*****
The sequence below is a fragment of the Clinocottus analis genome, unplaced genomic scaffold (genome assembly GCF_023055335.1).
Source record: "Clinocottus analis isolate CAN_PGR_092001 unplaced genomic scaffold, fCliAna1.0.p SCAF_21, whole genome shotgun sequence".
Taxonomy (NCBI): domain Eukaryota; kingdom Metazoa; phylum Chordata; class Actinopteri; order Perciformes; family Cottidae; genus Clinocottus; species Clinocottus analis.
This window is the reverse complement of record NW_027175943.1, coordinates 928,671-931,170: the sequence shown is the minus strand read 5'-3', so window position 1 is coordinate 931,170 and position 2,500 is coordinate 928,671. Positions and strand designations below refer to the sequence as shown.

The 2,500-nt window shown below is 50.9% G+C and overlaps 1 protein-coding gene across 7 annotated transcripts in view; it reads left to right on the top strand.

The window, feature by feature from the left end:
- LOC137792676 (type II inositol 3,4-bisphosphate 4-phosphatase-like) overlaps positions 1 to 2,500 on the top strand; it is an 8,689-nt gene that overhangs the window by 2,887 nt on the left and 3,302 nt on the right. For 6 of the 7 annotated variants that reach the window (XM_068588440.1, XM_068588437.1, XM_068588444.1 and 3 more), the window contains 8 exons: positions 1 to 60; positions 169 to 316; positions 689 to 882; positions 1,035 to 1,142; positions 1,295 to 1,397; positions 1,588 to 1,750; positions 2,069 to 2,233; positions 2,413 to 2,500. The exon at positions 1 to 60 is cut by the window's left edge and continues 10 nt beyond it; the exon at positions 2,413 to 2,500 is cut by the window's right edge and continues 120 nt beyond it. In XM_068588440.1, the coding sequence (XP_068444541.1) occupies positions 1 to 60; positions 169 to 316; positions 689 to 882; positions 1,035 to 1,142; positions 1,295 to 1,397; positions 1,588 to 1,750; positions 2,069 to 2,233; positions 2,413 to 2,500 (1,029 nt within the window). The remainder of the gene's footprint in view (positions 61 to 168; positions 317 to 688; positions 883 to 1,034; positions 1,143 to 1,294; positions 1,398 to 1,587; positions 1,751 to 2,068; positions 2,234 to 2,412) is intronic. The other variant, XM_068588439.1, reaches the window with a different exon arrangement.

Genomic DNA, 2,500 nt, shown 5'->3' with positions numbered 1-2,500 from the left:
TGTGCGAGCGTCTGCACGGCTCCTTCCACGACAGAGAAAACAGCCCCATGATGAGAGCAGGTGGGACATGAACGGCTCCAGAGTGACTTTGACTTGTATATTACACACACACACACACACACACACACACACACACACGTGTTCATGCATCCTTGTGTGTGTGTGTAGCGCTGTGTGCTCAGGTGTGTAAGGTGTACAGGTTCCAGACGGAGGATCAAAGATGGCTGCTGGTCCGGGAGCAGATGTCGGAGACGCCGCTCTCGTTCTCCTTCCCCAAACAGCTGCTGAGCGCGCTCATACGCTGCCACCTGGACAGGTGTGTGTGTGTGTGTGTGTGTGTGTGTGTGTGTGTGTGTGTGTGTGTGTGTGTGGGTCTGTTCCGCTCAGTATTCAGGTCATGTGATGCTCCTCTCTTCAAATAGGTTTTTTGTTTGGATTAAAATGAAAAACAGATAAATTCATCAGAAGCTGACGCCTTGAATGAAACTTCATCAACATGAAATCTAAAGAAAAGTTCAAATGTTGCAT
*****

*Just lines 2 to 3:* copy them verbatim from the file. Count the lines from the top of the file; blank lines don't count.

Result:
Source record: "Clinocottus analis isolate CAN_PGR_092001 unplaced genomic scaffold, fCliAna1.0.p SCAF_21, whole genome shotgun sequence".
Taxonomy (NCBI): domain Eukaryota; kingdom Metazoa; phylum Chordata; class Actinopteri; order Perciformes; family Cottidae; genus Clinocottus; species Clinocottus analis.